After rediscovering these passions in life, I put more of my effort into meals and therapy. Over time, this discipline grew, and I got to keep my tube out. I eventually got to leave the facility with eligible peers from my unit and go shopping. I went to a waterfall in my state with my parents on a pass and also visited home. Life was beginning to regain its magnetic and mesmerizing color that I had once lost for years, and I didn’t ever want to go back to the grays and discolored hues I experienced from my eating disorders. 

When I made it to a PHP program, I needed a change in environment. I had severe treatment fatigue, which caused my motivation to diminish again. My therapist made the decision to discharge me, which made me feel more free. I finally was out of treatment after forty weeks and could return to my normal life — as long as I stuck with recovery. I knew that as long as I didn’t give in to my ED, I would live a whole life as the glimpses I’d had in IP/Res.

From what I learned in treatment, recovery is not a solo journey. It is almost impossible to do it on our own, at least in my case. This is because we need outside and professional insight into why we do what we do, and how to change these behaviors while healing our wounds. Even if you give up on yourself, there may be someone who hasn’t given up on you and can encourage you.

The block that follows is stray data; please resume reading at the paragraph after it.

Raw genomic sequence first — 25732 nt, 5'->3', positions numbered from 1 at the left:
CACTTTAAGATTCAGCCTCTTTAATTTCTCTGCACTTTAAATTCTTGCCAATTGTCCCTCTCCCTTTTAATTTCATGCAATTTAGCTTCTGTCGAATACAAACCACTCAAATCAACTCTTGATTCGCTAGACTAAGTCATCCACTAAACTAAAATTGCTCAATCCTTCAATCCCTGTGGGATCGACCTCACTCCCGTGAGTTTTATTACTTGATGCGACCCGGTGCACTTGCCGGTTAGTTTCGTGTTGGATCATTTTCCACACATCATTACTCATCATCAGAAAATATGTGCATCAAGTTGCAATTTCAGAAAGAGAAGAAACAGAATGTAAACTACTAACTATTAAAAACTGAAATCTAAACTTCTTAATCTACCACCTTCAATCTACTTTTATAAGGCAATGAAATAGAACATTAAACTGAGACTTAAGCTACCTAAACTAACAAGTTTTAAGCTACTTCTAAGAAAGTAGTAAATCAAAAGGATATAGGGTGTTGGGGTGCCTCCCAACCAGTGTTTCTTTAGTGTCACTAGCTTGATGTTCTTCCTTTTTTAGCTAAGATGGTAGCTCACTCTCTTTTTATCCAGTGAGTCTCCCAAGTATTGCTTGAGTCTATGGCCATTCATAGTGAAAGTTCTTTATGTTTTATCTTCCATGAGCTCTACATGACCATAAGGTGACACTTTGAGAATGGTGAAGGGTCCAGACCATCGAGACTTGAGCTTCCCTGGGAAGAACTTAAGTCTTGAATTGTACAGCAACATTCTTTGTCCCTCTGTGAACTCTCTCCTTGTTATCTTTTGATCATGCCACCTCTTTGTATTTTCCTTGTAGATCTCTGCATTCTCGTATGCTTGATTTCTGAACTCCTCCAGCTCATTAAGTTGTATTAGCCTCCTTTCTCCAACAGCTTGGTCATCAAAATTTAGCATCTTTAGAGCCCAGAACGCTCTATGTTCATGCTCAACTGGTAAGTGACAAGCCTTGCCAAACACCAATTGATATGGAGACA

Your eating disorder will never heal the parts of you that are broken. It might temporarily numb them but, in doing so, it also numbs and discolors everything else. It’s not easy to notice your life turning to ash until you are out of it and back in the garden. The garden is where life springs — never the graveyard.

If you or someone you know is struggling or in crisis, help is available. Call, text, or chat with the Lifeline at 988 or

For eating disorder treatment, there are several online and mobile resources for you to obtain, such as,, and Treatment hospitals include Veritas Collaborative, Monte Nido, Clementine, Walden, Renfrew, Center for Discovery, Rogers Behavioral Health, and others.